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scrounge: /skrounj/ informal verb: to actively seek [books] from any available source

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The unnamed girl in Count on Me begins by telling us that everyone has a passion. She shows some of her family members' passions, as well as some of the things she tried that just weren't for her. Then she reveals what her passion is: math. She enjoys looking for it in the world around her, in the form of geometric playground equipment, concentric circles in the water, etc. While this section of the book doesn't go into a lot of detail about mathematical concepts, it serves to present math as a way of seeing the world, as well as to normalize it as something for a girl to do. 

At the end of the book, there are several pages describing in more detail how to look for different kinds of math in the real world: fractals, projections, polygons, etc. This section was helpful and gives a more tangible picture of how ubiquitous math is when you know how to look for it. (Despite the title, counting isn't really discussed here.) We enjoyed this book very much, and the watercolor art is beautiful.

(In compliance with FTC guidelines, I disclose that I received this book for free through LibraryThing Early Reviewers. I was not required to write a positive review.)

Scrounged From: LibraryThing

Format: Hardcover
Author/Illustrator: Miguel Tanco
Pages: 48
Content Advisory: None

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I'll be honest, words tend to hold much more interest for me than numbers. But that means that if I'm going to learn about a new mathematical concept, a picture book like Blockhead: The Life of Fibonacci is probably the best way to do so.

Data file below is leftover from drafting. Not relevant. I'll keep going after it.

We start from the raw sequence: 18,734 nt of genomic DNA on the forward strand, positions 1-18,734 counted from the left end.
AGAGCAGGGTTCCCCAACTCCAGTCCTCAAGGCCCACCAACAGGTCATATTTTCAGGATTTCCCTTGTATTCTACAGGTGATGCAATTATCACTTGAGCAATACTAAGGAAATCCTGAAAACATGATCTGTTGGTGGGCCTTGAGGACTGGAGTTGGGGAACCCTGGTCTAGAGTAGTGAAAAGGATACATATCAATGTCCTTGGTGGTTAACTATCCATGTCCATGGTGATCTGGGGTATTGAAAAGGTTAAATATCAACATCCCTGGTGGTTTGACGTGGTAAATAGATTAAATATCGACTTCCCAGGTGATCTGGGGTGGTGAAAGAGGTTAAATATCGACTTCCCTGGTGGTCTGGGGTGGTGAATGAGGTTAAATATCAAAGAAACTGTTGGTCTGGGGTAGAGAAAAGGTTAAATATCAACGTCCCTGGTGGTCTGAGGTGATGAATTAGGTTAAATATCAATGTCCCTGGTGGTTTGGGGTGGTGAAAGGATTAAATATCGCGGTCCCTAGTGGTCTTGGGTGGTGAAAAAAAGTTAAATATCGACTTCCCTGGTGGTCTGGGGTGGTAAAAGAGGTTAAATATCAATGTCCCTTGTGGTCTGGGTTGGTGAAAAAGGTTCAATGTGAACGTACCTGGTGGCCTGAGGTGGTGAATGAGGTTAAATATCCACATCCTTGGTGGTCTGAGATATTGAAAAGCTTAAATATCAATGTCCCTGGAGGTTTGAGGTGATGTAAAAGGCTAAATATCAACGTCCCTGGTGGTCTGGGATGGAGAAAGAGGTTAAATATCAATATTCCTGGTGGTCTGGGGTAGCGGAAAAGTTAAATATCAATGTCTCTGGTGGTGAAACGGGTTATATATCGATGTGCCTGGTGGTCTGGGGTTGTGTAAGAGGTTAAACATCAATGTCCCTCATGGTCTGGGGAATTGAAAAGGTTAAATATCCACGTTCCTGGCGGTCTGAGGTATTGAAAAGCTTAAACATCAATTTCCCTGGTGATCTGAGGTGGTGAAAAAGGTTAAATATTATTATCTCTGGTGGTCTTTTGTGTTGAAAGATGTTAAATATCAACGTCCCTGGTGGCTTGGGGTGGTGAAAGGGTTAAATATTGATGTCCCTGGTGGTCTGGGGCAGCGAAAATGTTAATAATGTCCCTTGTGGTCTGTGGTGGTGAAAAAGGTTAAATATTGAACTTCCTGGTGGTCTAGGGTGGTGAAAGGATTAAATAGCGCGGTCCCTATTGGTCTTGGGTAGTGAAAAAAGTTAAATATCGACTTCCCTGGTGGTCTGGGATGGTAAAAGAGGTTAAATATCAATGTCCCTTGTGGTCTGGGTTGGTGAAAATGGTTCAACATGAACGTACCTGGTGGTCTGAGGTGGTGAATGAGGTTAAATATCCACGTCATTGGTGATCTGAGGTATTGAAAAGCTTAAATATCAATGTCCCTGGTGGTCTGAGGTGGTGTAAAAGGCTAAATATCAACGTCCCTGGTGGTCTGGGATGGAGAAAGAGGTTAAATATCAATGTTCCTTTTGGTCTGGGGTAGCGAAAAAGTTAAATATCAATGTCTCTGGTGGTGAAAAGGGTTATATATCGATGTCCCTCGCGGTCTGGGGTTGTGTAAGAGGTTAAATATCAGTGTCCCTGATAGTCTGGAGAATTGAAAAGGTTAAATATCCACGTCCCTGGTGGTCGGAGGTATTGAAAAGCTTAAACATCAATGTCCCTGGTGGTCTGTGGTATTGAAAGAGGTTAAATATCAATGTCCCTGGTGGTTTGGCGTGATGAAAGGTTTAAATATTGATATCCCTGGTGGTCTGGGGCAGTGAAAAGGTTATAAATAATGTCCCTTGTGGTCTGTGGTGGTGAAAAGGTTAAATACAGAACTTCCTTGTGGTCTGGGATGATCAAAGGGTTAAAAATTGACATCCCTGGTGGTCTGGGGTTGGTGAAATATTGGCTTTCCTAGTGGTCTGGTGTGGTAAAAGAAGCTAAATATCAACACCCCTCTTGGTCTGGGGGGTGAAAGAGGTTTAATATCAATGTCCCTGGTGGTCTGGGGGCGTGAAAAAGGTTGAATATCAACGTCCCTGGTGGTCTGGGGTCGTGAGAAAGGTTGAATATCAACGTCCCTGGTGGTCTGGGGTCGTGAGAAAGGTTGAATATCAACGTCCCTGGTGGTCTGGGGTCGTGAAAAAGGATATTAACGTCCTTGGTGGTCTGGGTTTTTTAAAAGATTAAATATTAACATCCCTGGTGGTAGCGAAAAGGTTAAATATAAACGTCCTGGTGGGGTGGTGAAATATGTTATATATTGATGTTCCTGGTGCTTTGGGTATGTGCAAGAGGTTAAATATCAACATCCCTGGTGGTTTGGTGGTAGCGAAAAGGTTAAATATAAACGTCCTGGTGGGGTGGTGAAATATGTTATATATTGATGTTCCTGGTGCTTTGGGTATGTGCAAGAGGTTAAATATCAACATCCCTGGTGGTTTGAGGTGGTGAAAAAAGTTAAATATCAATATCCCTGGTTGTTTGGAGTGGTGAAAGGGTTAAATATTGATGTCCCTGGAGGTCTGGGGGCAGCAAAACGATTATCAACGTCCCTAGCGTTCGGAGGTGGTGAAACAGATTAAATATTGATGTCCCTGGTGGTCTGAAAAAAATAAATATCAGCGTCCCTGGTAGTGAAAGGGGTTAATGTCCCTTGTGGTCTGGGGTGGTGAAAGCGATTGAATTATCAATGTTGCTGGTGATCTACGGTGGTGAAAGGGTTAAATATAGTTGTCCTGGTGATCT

The author, Joseph D'Agnese, admits in the informational page at the end that very little is actually known of Fibonacci's life. So some aspects of this story are speculation, but we are told the basics: that Leonardo Fibonacci was born in Italy in the 1170s and became one of the greatest known Western mathematicians of the Middle Ages. 

This book is written from a first-person perspective, and the title is taken from Fibonacci's nickname, "Bigollo," which could mean "traveler," but could also mean "idler, dreamer, or lazy person." In this story, Fibonacci's obsession with numbers leads to him being labeled as a "blockhead" by some, which of course is not true.

As we learn (through dialog with Fibonacci's friend, Alfredo), Fibonacci not only popularized the Hindu-Arabic numeral system that we use today, but he also noticed numerical patterns in the world around him that came up over and over again. This book includes an explanation of his "rabbit problem," (leading to the Fibonacci sequence) and a visualization of the golden ratio spiral. The illustrations include several other examples of the fibonacci sequence in nature, which readers are invited to go back and search for on the last page. 

While the book does not really delve into the implications of these numbers, it still gave me a visually engaging way to learn about them, as well as an appreciation for Fibonacci's curiosity, and the incredible complexity of nature. As Fibonacci tells us at the end, "Now you see why I don't mind being called Blockhead, after all!"

Scrounged From: Amazon

Format: Hardcover
Author: Joseph D'Agnese
Illustrator: John O'Brien
Pages: 40
Content Advisory: None (though some may object to use of the phrase "mother nature")

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